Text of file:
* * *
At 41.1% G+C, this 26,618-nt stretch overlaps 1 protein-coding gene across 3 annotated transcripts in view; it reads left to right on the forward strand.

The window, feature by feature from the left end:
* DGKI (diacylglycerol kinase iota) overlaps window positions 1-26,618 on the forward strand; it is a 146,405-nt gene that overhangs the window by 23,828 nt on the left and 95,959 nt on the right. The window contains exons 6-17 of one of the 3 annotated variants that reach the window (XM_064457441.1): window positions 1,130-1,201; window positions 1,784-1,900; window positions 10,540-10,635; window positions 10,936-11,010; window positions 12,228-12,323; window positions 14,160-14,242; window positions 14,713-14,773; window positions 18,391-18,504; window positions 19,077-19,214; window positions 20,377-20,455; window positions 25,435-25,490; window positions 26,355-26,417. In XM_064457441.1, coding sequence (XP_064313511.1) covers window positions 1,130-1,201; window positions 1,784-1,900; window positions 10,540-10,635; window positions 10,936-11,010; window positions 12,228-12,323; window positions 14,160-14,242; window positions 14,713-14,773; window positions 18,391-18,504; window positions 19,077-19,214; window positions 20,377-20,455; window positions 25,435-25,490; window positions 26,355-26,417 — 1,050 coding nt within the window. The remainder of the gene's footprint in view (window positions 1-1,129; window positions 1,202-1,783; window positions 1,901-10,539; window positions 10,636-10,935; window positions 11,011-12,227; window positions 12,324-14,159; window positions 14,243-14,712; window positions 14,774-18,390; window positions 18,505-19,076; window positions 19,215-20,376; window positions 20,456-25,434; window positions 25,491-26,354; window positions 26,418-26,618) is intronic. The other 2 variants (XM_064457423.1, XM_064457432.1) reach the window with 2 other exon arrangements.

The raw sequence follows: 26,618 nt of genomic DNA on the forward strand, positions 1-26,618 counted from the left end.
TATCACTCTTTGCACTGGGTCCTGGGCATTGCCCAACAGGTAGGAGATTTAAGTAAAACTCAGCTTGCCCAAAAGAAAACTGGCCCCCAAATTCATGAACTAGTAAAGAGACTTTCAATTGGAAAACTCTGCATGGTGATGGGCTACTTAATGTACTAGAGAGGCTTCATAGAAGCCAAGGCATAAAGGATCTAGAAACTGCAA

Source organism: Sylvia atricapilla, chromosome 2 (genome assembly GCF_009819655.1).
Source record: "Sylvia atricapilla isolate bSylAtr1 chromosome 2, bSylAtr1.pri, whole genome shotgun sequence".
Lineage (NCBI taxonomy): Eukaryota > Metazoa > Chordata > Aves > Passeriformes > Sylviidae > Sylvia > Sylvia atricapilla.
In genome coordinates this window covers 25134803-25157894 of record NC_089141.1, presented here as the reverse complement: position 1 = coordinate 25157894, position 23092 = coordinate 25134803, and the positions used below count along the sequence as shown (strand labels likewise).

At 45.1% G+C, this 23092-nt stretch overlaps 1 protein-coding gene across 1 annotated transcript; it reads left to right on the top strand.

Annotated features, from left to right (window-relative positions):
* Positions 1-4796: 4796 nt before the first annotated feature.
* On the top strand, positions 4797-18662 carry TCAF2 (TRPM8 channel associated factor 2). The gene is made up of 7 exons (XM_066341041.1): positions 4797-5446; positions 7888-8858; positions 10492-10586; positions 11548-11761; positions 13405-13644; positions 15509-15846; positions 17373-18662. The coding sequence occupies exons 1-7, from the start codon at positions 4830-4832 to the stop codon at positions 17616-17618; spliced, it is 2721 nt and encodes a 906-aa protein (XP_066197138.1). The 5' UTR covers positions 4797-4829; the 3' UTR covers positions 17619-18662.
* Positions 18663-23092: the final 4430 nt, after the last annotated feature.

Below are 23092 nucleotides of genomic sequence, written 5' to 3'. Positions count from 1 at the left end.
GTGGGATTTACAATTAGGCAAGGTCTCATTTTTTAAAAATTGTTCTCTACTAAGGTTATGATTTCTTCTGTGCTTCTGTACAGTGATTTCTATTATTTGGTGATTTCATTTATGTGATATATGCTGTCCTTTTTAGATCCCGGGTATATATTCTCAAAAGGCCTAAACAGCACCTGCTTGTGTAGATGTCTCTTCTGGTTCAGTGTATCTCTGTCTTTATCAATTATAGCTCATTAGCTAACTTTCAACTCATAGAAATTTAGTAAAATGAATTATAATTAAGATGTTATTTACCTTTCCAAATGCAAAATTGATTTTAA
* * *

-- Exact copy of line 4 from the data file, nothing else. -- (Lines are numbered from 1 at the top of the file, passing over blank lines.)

The raw sequence follows: 26,618 nt of genomic DNA on the forward strand, positions 1-26,618 counted from the left end.